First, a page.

A Premium Novel Worthy of Praise

Today I received a hard copy of one of the best books I have read in twenty years, autographed by the author, Patrick O’Bryon.  “Corridor of Darkness” is a book I highly recommend. I am most pleased to have this book in paperbound version. It is a historical thriller set in what becomes Nazi Germany. Patrick is an Indie author and owner of Brantome Press. His book is most professionally done.

I first read it on digital copy, and knew right away that I wanted a paper copy. It is a moving story filled with characters that you will remember forever. The writing style is phenomenal, and one I would like to study. I loved the vivid imagery of pre-war Germany, the manner in which the character personalities developed depth and evolved over the course of the passages.  The pace changes were perfect reflections of a languid aristocratic existence to one of excitement and adventure, fighting to survive in the most perilous of circumstances.

It is a comprehensive, yet intimate, book covering the life of an American reporter, Ryan Lemmon, who becomes a spy, his lusts and loves, youthful adventures as a student in Germany, his personal experiences in discovering the atrocities of the Nazi regime, the darkness and power of the regime, and the dangerous mission to bring both meaningful people and information out of the country. There are twists and turns throughout the book, that shock you with the unexpected. It is blended with colorful history, as the horror of the Holocaust begins to emerge. In the final chapters, you sit on the edge of your seat in suspense, unable to put the book down, turning quickly through the pages in a race to see what is about to happen next. This is a book that everyone should read at least once. I have already read it twice.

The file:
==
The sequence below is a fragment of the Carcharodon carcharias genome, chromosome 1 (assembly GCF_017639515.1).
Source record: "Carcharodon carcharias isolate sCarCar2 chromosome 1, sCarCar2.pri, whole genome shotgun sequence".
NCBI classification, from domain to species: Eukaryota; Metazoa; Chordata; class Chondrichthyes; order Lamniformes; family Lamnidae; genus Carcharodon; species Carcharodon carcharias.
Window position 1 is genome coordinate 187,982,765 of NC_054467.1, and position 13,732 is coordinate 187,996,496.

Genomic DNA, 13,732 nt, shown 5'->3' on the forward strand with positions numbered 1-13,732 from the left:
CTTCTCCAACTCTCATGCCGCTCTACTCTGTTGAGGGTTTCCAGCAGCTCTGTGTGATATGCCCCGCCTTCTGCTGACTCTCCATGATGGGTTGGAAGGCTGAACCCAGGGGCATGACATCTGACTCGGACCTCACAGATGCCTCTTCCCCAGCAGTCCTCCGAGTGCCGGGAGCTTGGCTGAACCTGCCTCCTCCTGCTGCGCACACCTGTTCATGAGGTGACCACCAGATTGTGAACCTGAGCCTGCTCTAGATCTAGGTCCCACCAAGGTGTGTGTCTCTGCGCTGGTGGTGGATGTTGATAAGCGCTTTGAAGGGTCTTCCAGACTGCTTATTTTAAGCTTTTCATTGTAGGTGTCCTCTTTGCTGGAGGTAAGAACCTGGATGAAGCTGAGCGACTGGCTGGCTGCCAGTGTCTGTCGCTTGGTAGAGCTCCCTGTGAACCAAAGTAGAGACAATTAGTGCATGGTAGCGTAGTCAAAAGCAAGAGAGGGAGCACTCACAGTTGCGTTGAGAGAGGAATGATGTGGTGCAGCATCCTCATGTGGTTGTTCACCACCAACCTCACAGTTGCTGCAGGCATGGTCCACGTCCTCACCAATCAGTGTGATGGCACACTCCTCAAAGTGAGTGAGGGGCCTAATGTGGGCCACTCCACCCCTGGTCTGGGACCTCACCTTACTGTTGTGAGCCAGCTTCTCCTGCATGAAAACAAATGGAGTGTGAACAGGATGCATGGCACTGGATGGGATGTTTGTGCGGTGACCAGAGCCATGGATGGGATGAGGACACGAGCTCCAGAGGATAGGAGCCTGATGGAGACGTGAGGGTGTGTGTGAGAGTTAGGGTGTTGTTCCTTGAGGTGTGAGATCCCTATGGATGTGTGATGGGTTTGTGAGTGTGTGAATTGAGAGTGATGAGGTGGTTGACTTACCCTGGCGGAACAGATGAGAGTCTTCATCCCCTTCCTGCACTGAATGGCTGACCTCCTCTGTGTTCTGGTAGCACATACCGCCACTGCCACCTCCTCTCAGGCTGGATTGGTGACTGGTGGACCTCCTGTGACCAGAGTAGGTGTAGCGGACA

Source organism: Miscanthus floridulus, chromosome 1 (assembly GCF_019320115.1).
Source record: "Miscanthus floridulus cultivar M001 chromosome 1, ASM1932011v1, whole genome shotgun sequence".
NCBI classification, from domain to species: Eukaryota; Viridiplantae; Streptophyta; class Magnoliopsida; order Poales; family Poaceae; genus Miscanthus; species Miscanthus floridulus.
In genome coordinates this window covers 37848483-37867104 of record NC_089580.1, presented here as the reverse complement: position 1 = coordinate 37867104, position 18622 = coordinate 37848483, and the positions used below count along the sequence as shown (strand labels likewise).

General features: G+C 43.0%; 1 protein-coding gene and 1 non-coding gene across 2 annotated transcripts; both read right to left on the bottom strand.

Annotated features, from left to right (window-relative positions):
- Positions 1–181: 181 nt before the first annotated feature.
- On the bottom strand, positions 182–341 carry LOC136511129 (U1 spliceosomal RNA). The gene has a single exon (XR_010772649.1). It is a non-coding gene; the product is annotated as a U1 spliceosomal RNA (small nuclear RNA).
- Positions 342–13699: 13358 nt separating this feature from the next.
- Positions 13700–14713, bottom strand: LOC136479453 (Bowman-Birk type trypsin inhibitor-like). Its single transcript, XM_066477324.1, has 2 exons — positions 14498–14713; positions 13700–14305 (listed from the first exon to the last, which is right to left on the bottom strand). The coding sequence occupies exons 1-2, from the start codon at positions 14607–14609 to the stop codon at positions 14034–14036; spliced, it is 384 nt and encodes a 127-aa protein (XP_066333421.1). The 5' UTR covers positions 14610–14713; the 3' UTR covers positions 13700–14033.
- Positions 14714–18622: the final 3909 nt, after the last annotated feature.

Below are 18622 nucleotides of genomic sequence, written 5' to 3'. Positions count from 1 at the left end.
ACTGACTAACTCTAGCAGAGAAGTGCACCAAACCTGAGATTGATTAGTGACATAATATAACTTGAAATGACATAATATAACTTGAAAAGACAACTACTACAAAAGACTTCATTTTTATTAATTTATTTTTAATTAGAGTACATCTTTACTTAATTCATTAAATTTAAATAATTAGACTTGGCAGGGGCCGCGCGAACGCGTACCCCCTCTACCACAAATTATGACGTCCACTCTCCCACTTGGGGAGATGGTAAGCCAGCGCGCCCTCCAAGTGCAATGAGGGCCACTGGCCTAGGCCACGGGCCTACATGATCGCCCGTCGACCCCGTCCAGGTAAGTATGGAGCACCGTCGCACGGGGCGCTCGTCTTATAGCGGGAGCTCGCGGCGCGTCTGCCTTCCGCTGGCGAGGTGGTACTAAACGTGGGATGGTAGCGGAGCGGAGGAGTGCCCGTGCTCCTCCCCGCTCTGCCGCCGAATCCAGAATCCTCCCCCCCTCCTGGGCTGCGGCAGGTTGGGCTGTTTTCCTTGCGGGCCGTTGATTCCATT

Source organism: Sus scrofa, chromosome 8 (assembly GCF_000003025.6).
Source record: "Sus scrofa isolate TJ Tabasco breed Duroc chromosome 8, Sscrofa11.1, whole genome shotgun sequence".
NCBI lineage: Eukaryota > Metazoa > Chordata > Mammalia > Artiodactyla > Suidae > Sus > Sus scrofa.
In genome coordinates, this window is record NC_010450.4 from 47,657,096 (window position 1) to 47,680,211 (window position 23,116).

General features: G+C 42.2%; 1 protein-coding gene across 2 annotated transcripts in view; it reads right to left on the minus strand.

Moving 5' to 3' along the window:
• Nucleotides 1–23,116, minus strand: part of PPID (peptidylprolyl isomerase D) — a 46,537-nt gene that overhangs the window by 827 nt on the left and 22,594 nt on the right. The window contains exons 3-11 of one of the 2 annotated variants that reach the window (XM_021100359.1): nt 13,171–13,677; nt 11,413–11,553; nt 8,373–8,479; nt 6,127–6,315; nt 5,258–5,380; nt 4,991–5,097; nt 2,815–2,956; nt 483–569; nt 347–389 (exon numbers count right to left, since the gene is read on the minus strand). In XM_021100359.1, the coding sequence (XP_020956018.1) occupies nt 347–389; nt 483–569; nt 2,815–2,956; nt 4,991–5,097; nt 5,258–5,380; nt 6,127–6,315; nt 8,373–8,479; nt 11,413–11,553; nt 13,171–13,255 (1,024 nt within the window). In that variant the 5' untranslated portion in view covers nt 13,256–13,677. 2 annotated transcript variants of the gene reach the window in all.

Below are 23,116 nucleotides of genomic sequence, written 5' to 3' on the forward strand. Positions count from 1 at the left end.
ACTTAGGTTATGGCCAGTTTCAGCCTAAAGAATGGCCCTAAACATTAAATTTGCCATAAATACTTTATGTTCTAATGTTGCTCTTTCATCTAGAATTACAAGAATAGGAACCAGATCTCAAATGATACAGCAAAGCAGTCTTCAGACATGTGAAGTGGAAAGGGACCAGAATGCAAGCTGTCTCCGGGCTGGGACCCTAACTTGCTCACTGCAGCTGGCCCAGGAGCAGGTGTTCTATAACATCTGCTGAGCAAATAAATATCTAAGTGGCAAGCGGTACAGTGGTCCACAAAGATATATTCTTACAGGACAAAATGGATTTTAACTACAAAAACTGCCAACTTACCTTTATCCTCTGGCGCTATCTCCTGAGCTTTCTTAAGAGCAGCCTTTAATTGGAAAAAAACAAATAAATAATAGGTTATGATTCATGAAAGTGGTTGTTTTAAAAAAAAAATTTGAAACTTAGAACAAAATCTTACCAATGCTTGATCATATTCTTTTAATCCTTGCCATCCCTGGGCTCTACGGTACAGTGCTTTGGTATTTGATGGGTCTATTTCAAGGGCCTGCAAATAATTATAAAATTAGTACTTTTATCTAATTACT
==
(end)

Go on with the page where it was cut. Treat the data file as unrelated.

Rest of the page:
According to the U.S. census, 70% of all Americans can trace their roots back to Germany. Most of these people came to this country long before the Holocaust, settling in places as far south as Florida and as far west as California.  The eastern seaboard was inhabited primarily by those with German/Dutch heritage for a full century. Much of the heart of the country became home to those who settled and farmed here. Click on images to enlarge.


1900 german nationals

My children’s great-grandparents on their father’s side were all German. Great Grandma Schultz, who lived to be 104 years, had parents who came to this country in the late 1800s. Her father built Victorian houses in Detroit. The Strodthoffs came as individuals in their early twenties on board separate boats that docked at Ellis Island. Great Grandpa Strodthoff , a painter, said he went to the docks with his Uncle and they saw the two sisters, Great Grandma and her sister, and he picked out the one that had the widest hips in hopes of having a wife who could easily bear children. They had immigrated in 1921, and kept their thick accents into their eighties.

View of Ellis Island with Liberty island in the background.
View of Ellis Island with Liberty island in the background.

Partick’s words in “Corridor of Darkness” brought back the stories that I recalled from my children’s immediate ancestors, and those relatives whom we visited with in 1985 that had remained in Germany. The relatives had shared some horrific tales and there was envy by many who resented not having been prepared or allowed to leave that country before and during WW II. Several of the old timers had unwittingly surrendered their souls to Nazi service to prevent perishing in a world that they did not fully understand. Others had Jewish friends who disappeared in the night, never to be heard from again. Many assisted those in need.

My daughter, in college, had opportunity, also, to do a study abroad that took her to visit some of these cousins again, and the younger ones all spoke fluent English and had no recollections of their Great Grandparent’s nightmares. At least, they weren’t spoken about.